Redolent Remedies – Sniffing out an Antique Apothecary Cabinet at the Rijksmuseum

This post by Caro Verbeek originally appeared on the Futurist Scents blog.

 

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Anonymous, Collector’s Cabinet, c. 1675 – c. 1685, Rijksmuseum.

The Rijksmuseum houses many luxurious and lavishly decorated pieces of furniture. But the most mysterious specimen must be this 18th century ‘collector’s cabinet‘. It houses a miniature apothecary’s shop, and  dozens of hidden drawers. And surprisingly: the contents aren’t just intact, some still give of smell. The cabinet was possibly meant as a tool to enhance sensory skills in order to recognise plants, seeds, roots, gums and resins by their colour, shape, texture, and scent.

Smell and medicine have been closely intertwined for centuries. Before Pasteur’s discovery that some illnesses are caused by microscopic organisms, people generally believed that stench was responsible for outbreaks of diseases like the Plague. This widespread conviction was known as ‘miasma-theory’.

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Not only were miasmas considered harmful, many strong smelling and fragrant plants were thought to have beneficial effects (also see my post on the fragrant treatments of William of Orange and his wife).

As a consequence, doctors and pharmacists were able to recognise both diseases and medicine by sniffing, so with a ‘diagnostic nose’.

Conservation specialist Henk van Keulen (Cultural Heritage Agency, Netherlands) tried to determine the contents of the most fragrant drawer (which contains gums and resins) by means of gas chromatography (GC), but since chemists that work on art, aren’t trained to read gas chromatograms for fragrant substances, the results needed validation. And what better way to do that than by using our own ‘natural equipment’?

blog Fred Tabak smelling resins apothecary simplicia cabinet   blog Fred Tabak ruikend sniffing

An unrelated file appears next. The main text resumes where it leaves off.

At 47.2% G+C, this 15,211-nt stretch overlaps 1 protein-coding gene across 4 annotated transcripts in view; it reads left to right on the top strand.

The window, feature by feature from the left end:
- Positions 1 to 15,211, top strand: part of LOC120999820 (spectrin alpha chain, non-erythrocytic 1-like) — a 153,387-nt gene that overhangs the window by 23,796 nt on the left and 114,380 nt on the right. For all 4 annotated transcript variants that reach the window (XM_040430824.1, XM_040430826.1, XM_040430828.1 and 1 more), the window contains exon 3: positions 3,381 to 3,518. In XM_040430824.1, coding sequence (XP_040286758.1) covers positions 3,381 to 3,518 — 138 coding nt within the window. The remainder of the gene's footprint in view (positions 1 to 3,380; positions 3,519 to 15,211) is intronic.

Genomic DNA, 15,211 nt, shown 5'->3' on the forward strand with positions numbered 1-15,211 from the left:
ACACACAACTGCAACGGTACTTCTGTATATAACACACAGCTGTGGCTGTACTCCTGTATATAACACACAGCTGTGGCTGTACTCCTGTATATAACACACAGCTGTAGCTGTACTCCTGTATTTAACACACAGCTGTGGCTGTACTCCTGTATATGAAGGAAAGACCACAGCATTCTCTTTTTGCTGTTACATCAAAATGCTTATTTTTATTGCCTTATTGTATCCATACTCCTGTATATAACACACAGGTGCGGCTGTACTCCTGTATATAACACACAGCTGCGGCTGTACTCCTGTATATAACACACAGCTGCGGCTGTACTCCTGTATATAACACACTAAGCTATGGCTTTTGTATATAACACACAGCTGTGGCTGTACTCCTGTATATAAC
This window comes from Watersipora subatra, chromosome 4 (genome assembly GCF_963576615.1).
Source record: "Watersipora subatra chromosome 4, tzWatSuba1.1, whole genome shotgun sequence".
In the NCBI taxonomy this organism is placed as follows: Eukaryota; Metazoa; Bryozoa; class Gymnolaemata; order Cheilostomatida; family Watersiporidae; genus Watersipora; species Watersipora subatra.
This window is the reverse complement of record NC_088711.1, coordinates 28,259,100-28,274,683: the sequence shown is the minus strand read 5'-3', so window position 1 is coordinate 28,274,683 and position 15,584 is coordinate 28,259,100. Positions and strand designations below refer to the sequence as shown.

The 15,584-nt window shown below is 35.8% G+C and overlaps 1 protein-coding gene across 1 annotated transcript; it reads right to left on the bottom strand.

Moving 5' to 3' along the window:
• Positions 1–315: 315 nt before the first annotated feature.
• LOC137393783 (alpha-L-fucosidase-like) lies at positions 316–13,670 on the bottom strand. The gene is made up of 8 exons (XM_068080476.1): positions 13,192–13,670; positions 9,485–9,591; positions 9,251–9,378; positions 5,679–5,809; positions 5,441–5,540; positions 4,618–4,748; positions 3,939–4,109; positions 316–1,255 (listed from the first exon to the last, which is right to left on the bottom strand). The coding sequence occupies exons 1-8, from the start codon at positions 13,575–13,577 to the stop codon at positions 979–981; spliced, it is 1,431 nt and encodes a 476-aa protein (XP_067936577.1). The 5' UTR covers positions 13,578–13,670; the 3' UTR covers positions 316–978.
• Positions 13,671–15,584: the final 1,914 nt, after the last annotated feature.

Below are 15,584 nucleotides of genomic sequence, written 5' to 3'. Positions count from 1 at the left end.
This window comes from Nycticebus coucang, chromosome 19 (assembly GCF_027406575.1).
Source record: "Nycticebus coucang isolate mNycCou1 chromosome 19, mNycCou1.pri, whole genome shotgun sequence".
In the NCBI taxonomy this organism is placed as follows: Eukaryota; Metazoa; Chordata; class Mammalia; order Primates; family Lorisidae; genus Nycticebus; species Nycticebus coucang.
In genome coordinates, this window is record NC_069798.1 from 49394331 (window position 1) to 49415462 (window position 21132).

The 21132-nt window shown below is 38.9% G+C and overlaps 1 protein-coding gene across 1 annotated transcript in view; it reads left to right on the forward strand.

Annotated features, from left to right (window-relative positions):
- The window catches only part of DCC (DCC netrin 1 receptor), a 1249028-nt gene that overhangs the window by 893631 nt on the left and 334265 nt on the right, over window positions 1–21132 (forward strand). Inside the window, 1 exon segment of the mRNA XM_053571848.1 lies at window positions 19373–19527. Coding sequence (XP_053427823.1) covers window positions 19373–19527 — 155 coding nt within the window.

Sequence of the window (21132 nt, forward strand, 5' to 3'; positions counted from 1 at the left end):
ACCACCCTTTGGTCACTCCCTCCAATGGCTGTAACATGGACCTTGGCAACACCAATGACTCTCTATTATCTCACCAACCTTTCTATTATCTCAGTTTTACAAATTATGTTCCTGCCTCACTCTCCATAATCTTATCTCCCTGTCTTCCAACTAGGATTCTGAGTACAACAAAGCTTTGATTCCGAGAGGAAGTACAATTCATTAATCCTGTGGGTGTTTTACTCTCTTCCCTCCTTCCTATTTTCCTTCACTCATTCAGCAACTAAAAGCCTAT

IFF perfumer Fred Tabak sniffing 18th century resins at the Rijksmuseum (2012).

Gaby Joustra, Caro Verbeek and Mirjam Schipper during a historical sniffing session at the Rijksmuseum (2012).

Because (trained) human noses can be just as – or sometimes even more – precise than machines, I suggested to Paul van Duin (head of furniture conservation at the Rijksmuseum) to invite several perfumers to sniff out the apothecary cabinet and compare results. What followed was a 4 hour intensive sniffing session full of wondrous conversations and scents.

Blog drawer simplicia apothecary cabinet

One of the secret drawers filled with gums and resins.

Most resins and gums stored in the cabinet (benzoe, labdanum, galbanum, myrrh and frankincense) are still used in perfumery. Perfume history is actually rooted in medical history, so most of the time, the noses had no problems determining what they were dealing with. In many cases the outcomes were identical. When the GC indicated ‘myrrh’, all three perfumers confirmed this finding. One of the perfumers:

“It smells like laurel and liquorice, so indeed it’s myrrh”

In other instances the human nose and the GC pointed in different directions. Whereas the machine (or rather the professional reading the gas chromatogram) wasn’t able to provide any answers in a particular case the perfumers did have ideas, but there wasn’t consensus:

Perfumer 1: “It smells like styrax with a mineral earthy undertone. With a ‘littlepepper indicating elemi”. Perfumer 2: “But it is also dry and sweet”.

In a third type of case, machine and nose contradicted each other. One of the substances for example, was unanimously diagnosed as myrrh by the perfumers, while the GC indicated ‘elemi’. One of the perfumers:

“Elemi has more of a peppery, nutmeglike note. The sweetness makes it similar to ambery myrrh”

It was intriguing to compare the dramatically different methodologies. Paul van Duin:

“It was amazing to compare the outcomes of two completely different approaches and to be able to validate results. I am very thankful to you [author] and the perfumers”

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Paul van Duin (head of furniture restoration Rijksmuseum) studying the drawer filled with gums and resins.

Mirjam Schipper recalled afterwards:

“Afterwards we talked a lot about the experience. It was a beautiful occasion to expand my knowledge of smell, but also of olfactory experiences in the past. Learning about smell should be part of our general education and I belief scent experts and museum professionals can learn a lot from each other”

All in all this is a strong case for multi-disciplinary collaborations in museums that want to preserve and analyse artefacts with an olfactory dimension.


 

If you want to read more about the Collector’s Cabinet please consult:

Paul van Duin, Collector’s Cabinet with Miniature Apothecary’s Shop, 2017

 

Caro Verbeek is a scent curator and sensory museologist. As a historian she uses the senses as methodological tools. Previously she worked at the Rijksmuseum as a curator of prints and drawings for 6 years.